The most obvious statement to be made about ‘Blackheart’ is that it's a record which is almost without genre, an impressive feat immediately established in the introductory pairing “Noir” and “Calypso”.
Richard’s arresting acapella vocals on “Noir” give in to a beat made so explicitly for the dance floor that it should be impossible for the production to ascend above dreary, lowest-common-denominator club fodder. But with the masterful use of vocal distortion, beautiful strings and jungle breaks, “Calypso” manages exactly that almost effortlessly.
Between the synths, glitches and lyrics so distorted it’s impossible to pick up a tone or meaning, the track has the initial feeling of a remix and in many senses, Dawn’s voice is used as a secondary instrument to the largely electronic orchestra. When clear vocals do kick in with ‘been waiting so long’ (which isn’t until 2.55, mind you), the lack of previously intelligible sentiment make the repeated line sound extraordinarily profound for such a simply expressed idea.
Indeed, simple ideas paired with daring production is where the album excels. In comparison, as good the first two singles "Blow" and "Billie Jean" are independently, their more traditional smooth-R&B roots and abrasive lyrical style are way too reminiscent of other Alt-R&B artists like The Weeknd to feel quite as audacious as the album as a whole. Although “Blow” has triumphant moments and the drawling vocals and confronting I'm-a-big-girl-now lyrics of “Billie Jean” are compelling, the tracks feel misplaced in the overall context of ‘Blackheart’. “Billie Jean”, however, does feature the absolute best chorus on the record and is more than worthy of a look over, however mediocre the verses and the hook may be.
Just because the lyrical ideas and execution are largely kept reasonably straightforward, however, doesn’t mean they aren’t still one of Richard’s key strengths as an artist, as was obvious with 2013’s ‘GoldenHeart’. Her passion and honesty can be uncomfortable in the best way which is so clear on the presumably auto-biographical and often paradoxical lyrics of sprawling double track, “Adderall / Sold”. The bold, repeated instruction, ‘get thee right’, is one of the clearest examples of Richard’s power not just as a vocalist but as a songwriter. You’ve got to applaud Richard for keeping it simple because an album that features this kind of complex production with equally ambitious lyricism would undoubtedly become totally impenetrable for the casual listener. Dawn walks the line between abstract and relatable outstandingly well.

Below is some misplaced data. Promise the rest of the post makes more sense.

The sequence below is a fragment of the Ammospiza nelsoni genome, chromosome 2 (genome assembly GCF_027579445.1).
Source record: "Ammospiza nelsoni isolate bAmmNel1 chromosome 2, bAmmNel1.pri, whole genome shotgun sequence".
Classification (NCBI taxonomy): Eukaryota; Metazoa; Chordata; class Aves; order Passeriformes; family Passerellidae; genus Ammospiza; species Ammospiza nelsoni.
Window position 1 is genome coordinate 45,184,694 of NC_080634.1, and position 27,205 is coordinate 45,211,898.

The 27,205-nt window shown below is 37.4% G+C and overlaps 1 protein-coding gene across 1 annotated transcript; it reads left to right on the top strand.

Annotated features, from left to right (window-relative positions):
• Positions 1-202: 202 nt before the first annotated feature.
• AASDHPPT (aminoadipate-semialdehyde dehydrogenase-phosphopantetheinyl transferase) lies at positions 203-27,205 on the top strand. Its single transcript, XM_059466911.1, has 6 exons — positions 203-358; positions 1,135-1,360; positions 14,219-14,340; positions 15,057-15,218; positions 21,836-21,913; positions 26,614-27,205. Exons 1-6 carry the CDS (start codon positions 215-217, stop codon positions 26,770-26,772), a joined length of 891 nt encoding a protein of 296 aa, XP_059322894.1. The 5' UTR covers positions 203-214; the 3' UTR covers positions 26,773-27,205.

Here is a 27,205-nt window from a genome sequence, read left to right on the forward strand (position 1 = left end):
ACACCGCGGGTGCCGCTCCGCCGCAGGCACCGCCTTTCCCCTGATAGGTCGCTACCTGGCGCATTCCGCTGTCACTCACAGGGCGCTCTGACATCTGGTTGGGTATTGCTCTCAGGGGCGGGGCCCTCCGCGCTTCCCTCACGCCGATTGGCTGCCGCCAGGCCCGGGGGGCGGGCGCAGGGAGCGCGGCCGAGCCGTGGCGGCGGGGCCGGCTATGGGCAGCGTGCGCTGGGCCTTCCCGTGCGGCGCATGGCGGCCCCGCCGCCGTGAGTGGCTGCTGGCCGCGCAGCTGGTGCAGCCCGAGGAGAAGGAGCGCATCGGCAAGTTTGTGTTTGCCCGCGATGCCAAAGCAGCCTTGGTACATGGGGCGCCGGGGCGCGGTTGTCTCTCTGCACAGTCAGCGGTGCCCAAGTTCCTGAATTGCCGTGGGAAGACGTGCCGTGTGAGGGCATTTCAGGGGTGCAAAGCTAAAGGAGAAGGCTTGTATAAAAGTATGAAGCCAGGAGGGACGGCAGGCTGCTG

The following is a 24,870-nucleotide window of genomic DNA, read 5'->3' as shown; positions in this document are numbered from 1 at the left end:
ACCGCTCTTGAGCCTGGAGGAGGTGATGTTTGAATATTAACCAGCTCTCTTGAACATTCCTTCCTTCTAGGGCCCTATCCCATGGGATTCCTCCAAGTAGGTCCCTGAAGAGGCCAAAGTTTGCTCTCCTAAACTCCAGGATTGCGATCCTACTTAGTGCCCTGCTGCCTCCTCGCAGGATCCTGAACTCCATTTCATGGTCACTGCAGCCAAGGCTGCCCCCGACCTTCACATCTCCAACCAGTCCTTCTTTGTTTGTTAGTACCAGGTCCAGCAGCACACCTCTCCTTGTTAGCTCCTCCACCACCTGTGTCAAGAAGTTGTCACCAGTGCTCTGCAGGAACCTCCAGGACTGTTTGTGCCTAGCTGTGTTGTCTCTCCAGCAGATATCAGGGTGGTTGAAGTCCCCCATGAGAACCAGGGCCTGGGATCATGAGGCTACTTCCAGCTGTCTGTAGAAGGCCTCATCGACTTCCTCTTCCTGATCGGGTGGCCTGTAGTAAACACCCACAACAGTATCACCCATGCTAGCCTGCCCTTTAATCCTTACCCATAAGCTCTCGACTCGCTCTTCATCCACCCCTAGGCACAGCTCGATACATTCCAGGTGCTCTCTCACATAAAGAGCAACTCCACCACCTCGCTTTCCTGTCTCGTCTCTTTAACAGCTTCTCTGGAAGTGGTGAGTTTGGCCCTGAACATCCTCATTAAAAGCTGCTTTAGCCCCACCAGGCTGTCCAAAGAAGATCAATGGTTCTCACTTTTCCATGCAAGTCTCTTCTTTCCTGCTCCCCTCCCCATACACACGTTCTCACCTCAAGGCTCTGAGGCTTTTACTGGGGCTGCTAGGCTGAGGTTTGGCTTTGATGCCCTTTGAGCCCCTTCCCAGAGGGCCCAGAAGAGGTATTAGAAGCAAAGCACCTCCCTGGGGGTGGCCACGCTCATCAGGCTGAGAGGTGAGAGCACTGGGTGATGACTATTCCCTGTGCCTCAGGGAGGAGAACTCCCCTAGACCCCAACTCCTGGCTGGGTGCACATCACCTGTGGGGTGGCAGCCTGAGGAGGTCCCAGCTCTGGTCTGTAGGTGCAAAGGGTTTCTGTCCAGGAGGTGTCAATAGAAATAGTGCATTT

As well as being lyrically stronger than the majority of 2015’s radio fodder, Richard makes use of instrumentation from such a variety of musical traditions that “Adderall / Sold”, like most of the album, seems above any unimportant nonsense like genre. The vocoder which pre-empts the explicit electric guitar is a brilliant example of her ability to marry two traditionally contradictory styles – you wouldn’t assume that the robotic vocals of EDM and raw guitar riffs and patterns of classic Rock would be happy bed-fellows, but she makes it work. Indeed, the song moves over so many melodic constructions and instrumental ideas that it feels less like a two numbers and more like ten.
It’s interesting that Richard sets tracks up in such a way that the arch of their ordering in the track list is maybe more convincing than the songs themselves. On “Swim Free”, the percussive instrumental and simple melodies that sink into a jungle beat and electronic xylophone are interesting enough but it feels more satisfying as a very extended intro to the confusingly titled “Titans (Interlude)”.
For a track labeled to seem like a throw-away moment, “Titans” actually feels like one of the most adventurous parts of the album. The bold heartbreak song is the best example of Richard as vocally misleading – lines like ‘why would you want to die, if you can live with me?’, with the emphasis on ‘can’ rather than ‘you’ feels deliberately confusing despite having a very clear, very direct message. The risky descent into high-pitched vocal madness is an equal mix of entertaining and off-putting but for some reason it all comes together as one of the album's most re-playable tracks.